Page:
Jewish poet changes name to win Arab contest

Jewish woman takes up Arabic penname to get fair chance


What’s in a name? For a Jewish woman in Holland who wanted to be judged fairly in a prestigious Arab literary competition, this was no easy question, and it meant taking up a pseudonym.

Twenty-eight-year-old Tuvit Shlomi, a Jewish woman working at the Center for Inforation and Documentation on Israel, won El Hizjra Prize, a prominent poetry award aimed at promoting culture of Arab immigrants to Holland.

Shlomi, who attends an Orthodox synagogue in The Hague, wanted to make sure judges judged her work fairly, based on its content and not her Jewish identity. Under the alias Wallada bint al-Mustaqfi, an 11th-century Andalusian poet and feminist, Shlomi submitted her work and became a winner with her two poems “My Dream is Dead,” and “Ready for Winter.”

"With an Israeli name, I could imagine they would see the entry and say 'nope,' " Shlomi told JTA in a telephone interview after the results were announced last week.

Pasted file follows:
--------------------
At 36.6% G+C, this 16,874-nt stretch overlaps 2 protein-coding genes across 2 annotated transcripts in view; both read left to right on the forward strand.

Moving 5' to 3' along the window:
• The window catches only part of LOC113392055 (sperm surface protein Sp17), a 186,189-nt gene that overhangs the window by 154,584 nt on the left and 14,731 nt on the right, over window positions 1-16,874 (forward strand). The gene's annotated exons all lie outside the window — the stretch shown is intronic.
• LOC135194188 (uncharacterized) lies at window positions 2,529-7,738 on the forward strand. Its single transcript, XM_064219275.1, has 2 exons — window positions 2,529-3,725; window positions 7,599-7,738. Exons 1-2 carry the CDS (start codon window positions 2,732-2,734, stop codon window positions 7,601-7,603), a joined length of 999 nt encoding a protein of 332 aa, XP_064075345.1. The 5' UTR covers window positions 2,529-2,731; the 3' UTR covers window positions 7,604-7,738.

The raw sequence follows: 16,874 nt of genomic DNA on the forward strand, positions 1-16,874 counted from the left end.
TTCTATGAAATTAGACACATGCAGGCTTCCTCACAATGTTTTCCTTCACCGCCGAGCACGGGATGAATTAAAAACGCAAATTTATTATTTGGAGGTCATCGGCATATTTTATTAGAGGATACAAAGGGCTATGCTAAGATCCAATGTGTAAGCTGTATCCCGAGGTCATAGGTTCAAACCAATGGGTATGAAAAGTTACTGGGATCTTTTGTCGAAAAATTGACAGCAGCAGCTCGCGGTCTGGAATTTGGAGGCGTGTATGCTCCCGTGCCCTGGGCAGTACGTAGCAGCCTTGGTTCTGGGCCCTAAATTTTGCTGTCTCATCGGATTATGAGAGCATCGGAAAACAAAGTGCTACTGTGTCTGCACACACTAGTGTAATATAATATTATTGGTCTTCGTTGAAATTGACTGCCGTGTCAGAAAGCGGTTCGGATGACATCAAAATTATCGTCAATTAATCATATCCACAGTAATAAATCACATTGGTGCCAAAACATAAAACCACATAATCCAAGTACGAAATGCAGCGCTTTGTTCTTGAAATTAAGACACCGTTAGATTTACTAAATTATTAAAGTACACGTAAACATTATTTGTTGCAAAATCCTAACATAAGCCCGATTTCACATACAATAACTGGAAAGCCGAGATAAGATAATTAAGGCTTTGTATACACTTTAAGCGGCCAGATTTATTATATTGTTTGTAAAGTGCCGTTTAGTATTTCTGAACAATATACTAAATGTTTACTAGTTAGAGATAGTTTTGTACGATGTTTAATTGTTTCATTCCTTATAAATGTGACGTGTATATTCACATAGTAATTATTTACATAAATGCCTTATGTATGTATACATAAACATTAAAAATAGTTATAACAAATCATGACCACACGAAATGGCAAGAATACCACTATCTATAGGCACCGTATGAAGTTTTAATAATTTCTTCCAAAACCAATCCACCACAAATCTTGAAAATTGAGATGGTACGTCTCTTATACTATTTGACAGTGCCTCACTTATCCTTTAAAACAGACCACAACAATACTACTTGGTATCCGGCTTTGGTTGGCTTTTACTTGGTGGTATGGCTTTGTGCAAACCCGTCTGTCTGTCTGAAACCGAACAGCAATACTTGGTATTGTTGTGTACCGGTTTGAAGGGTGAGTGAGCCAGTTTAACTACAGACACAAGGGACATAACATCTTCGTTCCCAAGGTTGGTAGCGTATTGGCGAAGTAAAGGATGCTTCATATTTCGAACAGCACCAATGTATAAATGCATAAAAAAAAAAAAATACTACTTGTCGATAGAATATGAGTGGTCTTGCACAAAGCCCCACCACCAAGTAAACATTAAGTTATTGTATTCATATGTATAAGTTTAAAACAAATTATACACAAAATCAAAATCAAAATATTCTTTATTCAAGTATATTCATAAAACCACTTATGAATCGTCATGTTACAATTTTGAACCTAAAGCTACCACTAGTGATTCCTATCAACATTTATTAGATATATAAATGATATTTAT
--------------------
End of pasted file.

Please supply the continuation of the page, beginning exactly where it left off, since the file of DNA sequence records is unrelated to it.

Despite the trick, Abderazak Sbaiti the head of El Hizira said he was pleased Shlomi won because her participation “proves how multicultural the Netherlands are,” the Jerusalem Post reported.

El Hizjra, Arabic for migration, recognizes emerging poets who write in Arabic, Berber, and Dutch.

However Erik Lindner, one of the contest’s judges, refuted Shlomi’s fear of discrimination, saying the judgement of the poems was based on language and style, not religious or ethnic background.

"My Dream is Dead" is a poem exploring Shlomi's relation to Israel, where she has relatives.

"It is about searching for a home, a purpose, for the real Israel," she said. "But those are things I see in it, and I want to leave it open for other people."

Shlomi called the recognition of the award "quite amazing," and hoped to get published in the future. "I hope there is a publisher who will read this somewhere and will think, 'I want to publish this girl!' "

With an Israeli name, I could imagine they would see the entry and say 'nope'

Tuvit Shlomi, Jewish winner